Myanmar President Claims Nuclear Work Ended Years Ago

Myanmar has ended its ambitions to establish a Russian-backed nuclear program, South Korean President Lee Myung-bak was informed during a visit to the formerly isolated Southeast Asian country, the Korea Herald reported on Tuesday (see GSN, April 26).

President Thein Sein told Lee that Russia was willing to establish two 10-megawatt reactors in Myanmar to establish the country's atomic energy production program. However, the then-ruling Burmese junta elected to not pursue the effort, South Korean presidential official Kim Tae-hyo quoted Thein Sein as saying.

A now-abandoned 2007 agreement called for Russian construction of a reactor that would have run on low-enriched uranium and been open to inspections by the International Atomic Energy Agency (see GSN, May 15, 2007).

Lee also talked with Thein Sein about Myanmar's dealings with North Korea. Pyongyang is suspected of having illegally sold weapons to the Southeast Asian state; there have also been suspicions that Pyongyang assisted Naypyidaw in pursuing a secret nuclear program with possible weapons aims (see GSN, Nov. 28, 2011).

Thein Sein insisted his government has had no nuclear dealings with North Korea (Song Sang-ho, Korea Herald/Jakarta Post, May 15). He said the country would adhere to U.N. Security Council sanctions that prohibit all weapons trade with the Stalinist nation, the Associated Press quoted Kim as saying.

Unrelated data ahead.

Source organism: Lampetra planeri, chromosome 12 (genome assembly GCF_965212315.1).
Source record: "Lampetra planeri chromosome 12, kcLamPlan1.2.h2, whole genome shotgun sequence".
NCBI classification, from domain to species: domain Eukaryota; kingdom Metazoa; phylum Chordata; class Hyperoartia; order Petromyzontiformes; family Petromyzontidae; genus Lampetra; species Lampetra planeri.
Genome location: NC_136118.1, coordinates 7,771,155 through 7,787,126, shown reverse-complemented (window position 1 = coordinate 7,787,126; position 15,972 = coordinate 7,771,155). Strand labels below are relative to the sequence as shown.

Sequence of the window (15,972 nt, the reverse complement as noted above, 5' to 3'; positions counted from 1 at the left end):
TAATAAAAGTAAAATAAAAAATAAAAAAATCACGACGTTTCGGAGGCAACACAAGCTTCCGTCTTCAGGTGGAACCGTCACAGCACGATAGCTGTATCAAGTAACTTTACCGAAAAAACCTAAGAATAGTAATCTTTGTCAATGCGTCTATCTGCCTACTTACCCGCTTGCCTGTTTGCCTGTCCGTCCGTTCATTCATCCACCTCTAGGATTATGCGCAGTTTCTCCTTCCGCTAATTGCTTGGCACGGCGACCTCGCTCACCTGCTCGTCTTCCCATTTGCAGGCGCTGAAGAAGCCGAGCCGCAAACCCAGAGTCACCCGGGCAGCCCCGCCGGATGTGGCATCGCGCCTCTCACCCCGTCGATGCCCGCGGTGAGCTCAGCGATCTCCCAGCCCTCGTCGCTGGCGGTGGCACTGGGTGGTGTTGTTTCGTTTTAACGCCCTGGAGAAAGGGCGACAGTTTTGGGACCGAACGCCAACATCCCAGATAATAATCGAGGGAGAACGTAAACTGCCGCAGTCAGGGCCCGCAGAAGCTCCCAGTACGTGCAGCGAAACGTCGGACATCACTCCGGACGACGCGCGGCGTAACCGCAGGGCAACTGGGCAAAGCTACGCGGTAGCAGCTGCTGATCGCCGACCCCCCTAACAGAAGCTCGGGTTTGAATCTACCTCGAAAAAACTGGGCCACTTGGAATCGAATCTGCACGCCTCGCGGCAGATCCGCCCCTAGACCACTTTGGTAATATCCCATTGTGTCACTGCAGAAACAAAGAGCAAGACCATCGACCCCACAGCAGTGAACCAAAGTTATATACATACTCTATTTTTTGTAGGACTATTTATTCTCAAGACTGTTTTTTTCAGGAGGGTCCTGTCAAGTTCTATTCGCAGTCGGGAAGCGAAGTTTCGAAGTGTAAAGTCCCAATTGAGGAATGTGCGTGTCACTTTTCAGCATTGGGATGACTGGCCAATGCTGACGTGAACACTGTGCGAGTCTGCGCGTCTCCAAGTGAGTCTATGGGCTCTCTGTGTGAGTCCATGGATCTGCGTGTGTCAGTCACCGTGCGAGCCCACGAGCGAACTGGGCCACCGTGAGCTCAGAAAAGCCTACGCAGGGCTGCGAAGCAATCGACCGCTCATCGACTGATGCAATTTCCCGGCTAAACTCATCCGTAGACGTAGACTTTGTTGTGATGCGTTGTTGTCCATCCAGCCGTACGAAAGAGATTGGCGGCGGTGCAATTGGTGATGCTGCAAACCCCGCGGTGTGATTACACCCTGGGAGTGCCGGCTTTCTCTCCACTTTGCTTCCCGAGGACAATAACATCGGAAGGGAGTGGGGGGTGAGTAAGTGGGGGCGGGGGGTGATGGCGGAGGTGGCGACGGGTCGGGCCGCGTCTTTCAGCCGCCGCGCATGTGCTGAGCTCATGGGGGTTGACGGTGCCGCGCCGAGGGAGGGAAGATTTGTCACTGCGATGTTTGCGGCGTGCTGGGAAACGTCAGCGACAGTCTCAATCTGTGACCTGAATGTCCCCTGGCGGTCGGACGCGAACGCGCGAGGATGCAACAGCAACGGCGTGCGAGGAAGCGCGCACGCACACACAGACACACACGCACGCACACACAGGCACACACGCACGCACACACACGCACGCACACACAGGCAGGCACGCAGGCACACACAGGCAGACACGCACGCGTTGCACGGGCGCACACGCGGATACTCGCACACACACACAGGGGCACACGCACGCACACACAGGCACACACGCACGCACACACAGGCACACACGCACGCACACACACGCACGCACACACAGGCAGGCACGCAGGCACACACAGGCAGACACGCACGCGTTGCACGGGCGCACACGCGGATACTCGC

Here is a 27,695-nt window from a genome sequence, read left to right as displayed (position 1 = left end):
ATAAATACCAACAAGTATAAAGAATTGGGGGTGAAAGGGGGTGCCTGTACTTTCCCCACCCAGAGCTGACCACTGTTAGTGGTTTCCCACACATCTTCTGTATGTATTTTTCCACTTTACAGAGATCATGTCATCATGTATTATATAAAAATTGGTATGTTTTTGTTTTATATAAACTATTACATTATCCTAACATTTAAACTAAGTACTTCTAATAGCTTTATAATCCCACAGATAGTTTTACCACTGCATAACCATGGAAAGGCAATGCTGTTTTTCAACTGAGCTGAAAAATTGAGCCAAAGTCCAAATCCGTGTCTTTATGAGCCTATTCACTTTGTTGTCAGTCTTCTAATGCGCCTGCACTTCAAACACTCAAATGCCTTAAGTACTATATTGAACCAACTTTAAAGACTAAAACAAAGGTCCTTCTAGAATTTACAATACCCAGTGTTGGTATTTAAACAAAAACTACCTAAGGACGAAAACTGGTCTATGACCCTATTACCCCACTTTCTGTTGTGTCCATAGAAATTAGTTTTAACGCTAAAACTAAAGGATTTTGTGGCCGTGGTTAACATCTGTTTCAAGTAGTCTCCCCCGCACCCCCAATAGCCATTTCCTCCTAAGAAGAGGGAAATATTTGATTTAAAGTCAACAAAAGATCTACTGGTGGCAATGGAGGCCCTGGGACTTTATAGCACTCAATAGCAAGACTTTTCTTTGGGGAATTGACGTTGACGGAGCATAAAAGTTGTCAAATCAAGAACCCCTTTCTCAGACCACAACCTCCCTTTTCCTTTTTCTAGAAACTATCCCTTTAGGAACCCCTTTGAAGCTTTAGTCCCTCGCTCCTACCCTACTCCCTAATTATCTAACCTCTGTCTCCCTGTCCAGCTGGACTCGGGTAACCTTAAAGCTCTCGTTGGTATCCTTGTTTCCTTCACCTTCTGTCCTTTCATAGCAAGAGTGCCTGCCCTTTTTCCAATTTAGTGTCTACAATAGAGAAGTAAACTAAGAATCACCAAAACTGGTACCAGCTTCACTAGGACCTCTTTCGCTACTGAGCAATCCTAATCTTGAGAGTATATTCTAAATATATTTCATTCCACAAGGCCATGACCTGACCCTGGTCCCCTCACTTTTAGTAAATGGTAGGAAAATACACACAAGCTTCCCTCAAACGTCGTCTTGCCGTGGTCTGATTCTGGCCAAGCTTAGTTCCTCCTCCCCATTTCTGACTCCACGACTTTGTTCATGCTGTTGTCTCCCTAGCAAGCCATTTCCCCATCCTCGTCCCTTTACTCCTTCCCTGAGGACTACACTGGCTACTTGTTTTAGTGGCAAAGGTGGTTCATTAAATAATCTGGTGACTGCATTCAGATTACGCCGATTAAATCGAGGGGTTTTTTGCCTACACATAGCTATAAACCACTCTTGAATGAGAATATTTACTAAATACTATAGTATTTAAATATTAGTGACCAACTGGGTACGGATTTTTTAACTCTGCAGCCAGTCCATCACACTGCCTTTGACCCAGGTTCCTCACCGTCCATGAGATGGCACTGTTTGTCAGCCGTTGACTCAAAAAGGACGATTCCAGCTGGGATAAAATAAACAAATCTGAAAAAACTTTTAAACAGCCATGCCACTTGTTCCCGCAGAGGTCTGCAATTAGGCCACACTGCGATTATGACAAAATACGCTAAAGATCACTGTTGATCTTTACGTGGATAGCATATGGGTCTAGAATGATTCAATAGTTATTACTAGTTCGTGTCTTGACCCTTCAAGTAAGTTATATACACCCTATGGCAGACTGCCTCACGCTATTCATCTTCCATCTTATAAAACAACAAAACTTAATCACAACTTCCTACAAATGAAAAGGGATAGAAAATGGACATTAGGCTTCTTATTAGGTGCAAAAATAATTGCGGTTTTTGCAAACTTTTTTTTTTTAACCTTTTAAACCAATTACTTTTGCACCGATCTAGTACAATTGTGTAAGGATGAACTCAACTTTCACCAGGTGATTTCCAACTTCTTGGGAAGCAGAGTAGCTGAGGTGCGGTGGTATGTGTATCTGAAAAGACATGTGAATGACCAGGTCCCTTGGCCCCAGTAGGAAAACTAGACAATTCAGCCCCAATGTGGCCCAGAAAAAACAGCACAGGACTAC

Lee said he applauded Thein Sein's accomplishments in opening up the Burmese government and said he formally asked the leader to ensure Myanmar abstains "from any activities" with Pyongyang that are prohibited by the Security Council.

Lee's trip to Myanmar marked the first time a South Korean president has traveled to the country since 1983, when a bomb strike killed 17 visiting officials from Seoul and four others (Associated Press/Washington Post, May 15).

May 15, 2012
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Myanmar has ended its ambitions to establish a Russian-backed nuclear program, South Korean President Lee Myung-bak was informed during a visit to the formerly isolated Southeast Asian country, the Korea Herald reported on Tuesday.

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